When I grew up, tennis was a “gentlemen’s” game. We were taught to compliment great shots hit by our opponent. We were told that close calls must be called good unless 100% certain. Finally, we were taught that tennis was not always about winning…that we should celebrate good matches win or lose. In other words…we were taught that tennis was a “gentleman’s game”.
As a coach, I tried to pass along a similar perspective to my players. Unfortunately, my plan backfired for one student in particular…one of the finest players I ever coached…only to lose him to another sport.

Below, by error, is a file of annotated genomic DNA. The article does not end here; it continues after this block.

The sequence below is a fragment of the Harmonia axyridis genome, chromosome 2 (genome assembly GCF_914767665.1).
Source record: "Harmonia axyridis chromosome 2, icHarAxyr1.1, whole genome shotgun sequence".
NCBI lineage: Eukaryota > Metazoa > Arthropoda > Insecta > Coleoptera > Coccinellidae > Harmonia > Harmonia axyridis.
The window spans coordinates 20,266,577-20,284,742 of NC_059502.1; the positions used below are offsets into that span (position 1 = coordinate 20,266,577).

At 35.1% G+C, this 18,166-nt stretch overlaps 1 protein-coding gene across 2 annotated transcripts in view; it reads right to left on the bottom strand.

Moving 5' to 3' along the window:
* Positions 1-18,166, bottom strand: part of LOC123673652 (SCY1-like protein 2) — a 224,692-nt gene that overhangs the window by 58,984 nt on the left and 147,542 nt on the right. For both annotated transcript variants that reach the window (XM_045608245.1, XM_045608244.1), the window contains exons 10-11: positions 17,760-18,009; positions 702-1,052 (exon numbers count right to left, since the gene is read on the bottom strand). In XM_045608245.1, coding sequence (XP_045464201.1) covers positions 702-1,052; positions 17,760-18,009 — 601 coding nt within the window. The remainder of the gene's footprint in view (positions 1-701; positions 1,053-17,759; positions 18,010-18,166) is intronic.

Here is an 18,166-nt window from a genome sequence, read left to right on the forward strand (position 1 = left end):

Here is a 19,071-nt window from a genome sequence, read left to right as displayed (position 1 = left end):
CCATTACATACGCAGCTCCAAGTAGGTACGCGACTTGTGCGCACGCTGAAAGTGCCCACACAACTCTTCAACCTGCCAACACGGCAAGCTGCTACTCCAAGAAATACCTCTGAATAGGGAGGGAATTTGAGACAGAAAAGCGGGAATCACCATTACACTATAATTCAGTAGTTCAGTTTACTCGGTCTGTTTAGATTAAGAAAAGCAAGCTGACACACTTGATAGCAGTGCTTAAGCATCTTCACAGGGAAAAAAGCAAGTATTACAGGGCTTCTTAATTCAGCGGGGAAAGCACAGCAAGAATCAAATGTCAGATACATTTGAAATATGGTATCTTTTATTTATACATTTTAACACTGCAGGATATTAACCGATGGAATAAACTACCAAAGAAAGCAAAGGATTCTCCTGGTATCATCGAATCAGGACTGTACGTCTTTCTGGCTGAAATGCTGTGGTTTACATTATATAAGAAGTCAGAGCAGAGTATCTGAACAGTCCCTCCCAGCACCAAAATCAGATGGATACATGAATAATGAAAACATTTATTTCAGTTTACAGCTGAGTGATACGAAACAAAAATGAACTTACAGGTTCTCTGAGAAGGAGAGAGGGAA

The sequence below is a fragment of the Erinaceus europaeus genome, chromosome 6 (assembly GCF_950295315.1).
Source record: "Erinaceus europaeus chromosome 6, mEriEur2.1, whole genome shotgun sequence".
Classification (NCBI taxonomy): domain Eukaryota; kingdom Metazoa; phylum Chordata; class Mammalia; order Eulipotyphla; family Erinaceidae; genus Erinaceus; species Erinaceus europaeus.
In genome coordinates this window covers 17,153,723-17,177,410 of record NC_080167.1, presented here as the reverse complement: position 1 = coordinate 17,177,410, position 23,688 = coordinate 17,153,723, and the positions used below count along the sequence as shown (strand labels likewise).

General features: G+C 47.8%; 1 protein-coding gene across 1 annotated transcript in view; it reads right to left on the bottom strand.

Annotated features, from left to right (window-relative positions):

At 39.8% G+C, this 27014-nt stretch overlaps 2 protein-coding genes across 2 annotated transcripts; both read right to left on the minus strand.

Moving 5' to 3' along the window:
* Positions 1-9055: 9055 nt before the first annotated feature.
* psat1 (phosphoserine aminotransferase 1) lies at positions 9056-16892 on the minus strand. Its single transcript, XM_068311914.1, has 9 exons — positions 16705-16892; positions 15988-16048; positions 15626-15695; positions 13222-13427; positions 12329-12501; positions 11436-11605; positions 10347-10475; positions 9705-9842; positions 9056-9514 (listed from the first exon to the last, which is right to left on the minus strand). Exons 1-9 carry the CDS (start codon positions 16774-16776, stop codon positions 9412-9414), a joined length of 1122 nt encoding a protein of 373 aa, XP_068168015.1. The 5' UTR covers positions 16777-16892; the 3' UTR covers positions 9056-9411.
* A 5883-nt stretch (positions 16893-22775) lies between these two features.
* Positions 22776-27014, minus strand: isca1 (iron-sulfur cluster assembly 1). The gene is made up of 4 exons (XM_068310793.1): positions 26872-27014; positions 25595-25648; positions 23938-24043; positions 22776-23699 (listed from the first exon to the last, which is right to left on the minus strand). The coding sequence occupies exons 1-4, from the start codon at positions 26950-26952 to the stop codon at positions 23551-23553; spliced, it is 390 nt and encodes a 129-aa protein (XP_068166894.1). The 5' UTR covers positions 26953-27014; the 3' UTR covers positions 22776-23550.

This particular child was said to have been born with a racket in his hand…and his mother had the stretch marks to prove it. From an early age, tennis came as naturally to him as breathing. Initiated by his parents (both were excellent tournament players) and inspired by spending time around some of the greatest players who ever lived, this young boy was destined for greatness. I never had to tell him to practice.
With more than just a well rounded game, this kid also knew how to win. His deep passion for the game was inspiring to many for this boy truly loved to play tennis. Winning matches was simply a byproduct of his desire to play. Wild horses couldn’t have stopped the kid from playing.
I suggest you read the whole story by Brian Parrott on the “American Tennis” Journal. It’s very well written. – CLICK HERE